Sunday, 12 April 2009

SHU student makes headlines

Sheffield Hallam journalism student Darryl Curtis made the headlines this week with a story concerning a stolen Blackberry containing the personal details of hundreds of VIPs.
Darryl is in the second year of his journalism degree and is a keen student on my investigation and research skills module which looks at data protection issues.
Two weeks ago he came to see me with Blackberry he had bought from a homeless person in Sheffield City Centre. The person who offered it claimed it held hundreds of phone numbers and personal details of MPs, Cabinet Ministers, senior police officers and civil servants.
Darryl's nose for a good story paid off and we were amazed to discover the device appeared to have no password protection.
Scanning through the Blackberry we could see personal phone numbers of Children's Secretary Ed Balls, Foreign Secretary David Milliband, local Sheffield MPs David Blunkett and Richard Caborne along with several senior police officers including the Chief Constable of North Yorkshire, Graham Maxwell. There were also National Insurance numbers, home addresses and in one case computer passwords.
After handing over the phone to South Yorkshire Police we were informed the owner of the Blackberry had been traced. It appears that it belonged to former Sheffield City Council Chief Executive Bob Kerslake, who is now the Government's Housing Czar. His car was broken into two years ago, when he was still working in Sheffield, and a Blackberry was stolen.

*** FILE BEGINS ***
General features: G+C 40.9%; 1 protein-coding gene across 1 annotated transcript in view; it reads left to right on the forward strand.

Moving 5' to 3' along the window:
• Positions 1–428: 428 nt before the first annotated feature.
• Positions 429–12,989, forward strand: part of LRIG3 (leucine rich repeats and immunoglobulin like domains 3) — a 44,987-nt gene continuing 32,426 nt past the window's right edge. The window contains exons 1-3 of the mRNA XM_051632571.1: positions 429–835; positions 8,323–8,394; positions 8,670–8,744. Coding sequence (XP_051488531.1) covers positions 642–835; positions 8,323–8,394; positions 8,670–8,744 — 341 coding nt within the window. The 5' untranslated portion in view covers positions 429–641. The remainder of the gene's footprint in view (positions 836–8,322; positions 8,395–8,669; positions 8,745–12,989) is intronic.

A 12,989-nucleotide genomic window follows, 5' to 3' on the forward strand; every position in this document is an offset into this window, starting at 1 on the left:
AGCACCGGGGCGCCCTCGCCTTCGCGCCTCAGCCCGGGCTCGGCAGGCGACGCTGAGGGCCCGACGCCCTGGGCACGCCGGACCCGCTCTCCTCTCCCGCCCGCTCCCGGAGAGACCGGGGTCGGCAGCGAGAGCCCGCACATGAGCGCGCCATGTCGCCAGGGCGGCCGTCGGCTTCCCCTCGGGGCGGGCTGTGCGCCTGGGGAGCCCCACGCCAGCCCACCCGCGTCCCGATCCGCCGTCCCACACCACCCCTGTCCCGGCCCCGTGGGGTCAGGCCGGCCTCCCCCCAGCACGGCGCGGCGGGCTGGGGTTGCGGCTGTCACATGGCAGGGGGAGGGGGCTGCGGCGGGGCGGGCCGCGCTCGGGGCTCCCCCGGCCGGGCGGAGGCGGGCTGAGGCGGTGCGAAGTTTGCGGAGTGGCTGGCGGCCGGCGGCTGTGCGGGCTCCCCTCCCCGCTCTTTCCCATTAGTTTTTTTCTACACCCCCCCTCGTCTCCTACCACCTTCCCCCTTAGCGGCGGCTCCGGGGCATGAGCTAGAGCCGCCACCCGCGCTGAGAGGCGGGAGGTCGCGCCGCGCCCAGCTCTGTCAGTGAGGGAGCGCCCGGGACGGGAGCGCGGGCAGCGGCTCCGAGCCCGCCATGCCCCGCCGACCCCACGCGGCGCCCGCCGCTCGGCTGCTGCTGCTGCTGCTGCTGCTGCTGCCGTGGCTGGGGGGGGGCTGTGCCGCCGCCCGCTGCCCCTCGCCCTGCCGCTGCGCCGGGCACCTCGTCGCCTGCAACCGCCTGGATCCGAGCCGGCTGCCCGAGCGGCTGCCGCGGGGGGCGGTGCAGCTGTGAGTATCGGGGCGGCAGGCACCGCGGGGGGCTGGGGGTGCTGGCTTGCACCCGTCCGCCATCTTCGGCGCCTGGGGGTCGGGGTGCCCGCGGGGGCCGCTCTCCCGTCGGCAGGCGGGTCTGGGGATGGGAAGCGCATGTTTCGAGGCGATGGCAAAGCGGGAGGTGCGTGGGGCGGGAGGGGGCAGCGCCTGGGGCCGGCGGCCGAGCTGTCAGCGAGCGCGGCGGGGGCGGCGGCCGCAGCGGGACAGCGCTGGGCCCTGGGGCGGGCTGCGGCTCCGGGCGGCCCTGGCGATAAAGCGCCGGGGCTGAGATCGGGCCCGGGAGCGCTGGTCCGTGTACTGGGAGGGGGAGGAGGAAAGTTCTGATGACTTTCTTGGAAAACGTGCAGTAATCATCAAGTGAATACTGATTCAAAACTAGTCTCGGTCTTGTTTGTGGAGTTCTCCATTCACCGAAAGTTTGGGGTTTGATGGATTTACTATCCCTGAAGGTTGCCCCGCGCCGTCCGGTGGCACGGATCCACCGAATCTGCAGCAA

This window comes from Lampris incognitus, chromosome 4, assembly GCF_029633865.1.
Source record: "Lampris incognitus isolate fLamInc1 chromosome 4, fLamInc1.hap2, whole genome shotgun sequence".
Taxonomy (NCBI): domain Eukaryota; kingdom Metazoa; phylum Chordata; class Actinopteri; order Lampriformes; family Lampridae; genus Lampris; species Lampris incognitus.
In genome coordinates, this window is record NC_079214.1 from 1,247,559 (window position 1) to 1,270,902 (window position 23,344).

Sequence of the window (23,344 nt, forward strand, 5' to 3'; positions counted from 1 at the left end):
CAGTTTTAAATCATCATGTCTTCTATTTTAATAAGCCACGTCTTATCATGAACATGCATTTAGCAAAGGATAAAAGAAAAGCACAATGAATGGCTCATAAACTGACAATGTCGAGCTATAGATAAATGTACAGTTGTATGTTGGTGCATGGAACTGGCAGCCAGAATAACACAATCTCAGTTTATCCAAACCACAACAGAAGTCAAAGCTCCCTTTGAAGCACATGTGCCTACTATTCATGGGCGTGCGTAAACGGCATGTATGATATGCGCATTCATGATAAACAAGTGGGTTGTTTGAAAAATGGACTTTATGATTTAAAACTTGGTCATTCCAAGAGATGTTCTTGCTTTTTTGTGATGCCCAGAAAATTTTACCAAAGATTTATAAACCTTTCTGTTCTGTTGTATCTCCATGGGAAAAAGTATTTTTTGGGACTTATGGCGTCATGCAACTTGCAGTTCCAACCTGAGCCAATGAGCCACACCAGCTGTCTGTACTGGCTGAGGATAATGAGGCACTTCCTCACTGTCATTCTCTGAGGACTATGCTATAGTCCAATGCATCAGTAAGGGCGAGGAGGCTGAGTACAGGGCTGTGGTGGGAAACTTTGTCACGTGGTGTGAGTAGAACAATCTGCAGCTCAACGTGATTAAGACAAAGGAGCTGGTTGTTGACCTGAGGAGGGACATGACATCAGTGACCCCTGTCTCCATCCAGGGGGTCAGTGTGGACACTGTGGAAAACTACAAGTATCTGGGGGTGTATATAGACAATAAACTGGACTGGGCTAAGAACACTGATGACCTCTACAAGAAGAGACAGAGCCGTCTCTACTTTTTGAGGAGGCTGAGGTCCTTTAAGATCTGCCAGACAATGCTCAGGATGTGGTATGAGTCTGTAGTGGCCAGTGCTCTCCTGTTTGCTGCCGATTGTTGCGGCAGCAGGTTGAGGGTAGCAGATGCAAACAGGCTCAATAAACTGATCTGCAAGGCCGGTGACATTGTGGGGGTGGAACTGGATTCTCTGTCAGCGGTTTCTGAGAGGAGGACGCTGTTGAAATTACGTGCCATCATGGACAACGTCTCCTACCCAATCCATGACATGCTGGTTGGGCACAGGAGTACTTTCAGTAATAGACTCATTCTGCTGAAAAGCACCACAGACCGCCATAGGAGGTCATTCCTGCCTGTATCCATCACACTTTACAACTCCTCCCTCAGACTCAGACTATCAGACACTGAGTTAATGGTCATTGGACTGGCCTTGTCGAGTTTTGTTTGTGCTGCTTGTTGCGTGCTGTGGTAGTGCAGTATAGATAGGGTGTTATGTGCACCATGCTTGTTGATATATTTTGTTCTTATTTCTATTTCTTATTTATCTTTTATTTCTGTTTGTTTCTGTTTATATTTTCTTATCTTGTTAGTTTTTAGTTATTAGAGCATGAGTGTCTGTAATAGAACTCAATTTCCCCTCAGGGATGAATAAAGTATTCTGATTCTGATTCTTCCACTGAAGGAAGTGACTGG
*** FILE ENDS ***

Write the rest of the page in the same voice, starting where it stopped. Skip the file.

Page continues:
This means the unprotected device, with its contents, had been on the streets of Sheffield for up to two years before it fell into Darryl's hands.
Darryl said: "I was shocked by what I found. Nothing was password protected and there was a wealth of information on there."
A spokesman for the the pressure group No2ID, Michael Parker, told The Yorkshire Post: "This isn't just a shocking lapse in security, it shows a complete absence of security...It shows how the civil service still has no idea of the value and importance of the personal information they keep. In this case it is personal details of careeer politicians, but in many other cases it's personal, bank and medical details of British citizens. This just shows why plans for a national database of information is a disaster in the making."
The story made BBC News online on 11 April after it was featured in The Yorkshire Post, Sheffield Star, Daily Mail and Scotsman.
Well done Darryl.

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